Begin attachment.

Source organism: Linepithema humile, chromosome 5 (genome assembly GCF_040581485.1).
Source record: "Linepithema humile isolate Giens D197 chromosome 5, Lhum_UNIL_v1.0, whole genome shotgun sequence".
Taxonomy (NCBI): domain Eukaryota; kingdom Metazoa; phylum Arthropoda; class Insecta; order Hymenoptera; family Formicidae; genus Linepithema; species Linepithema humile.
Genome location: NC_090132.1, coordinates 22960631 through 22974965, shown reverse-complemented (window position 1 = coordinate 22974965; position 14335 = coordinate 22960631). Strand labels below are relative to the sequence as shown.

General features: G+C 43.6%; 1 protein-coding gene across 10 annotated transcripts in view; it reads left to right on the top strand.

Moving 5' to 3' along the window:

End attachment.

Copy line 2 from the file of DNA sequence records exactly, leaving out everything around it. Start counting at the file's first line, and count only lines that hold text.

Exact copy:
Source record: "Linepithema humile isolate Giens D197 chromosome 5, Lhum_UNIL_v1.0, whole genome shotgun sequence".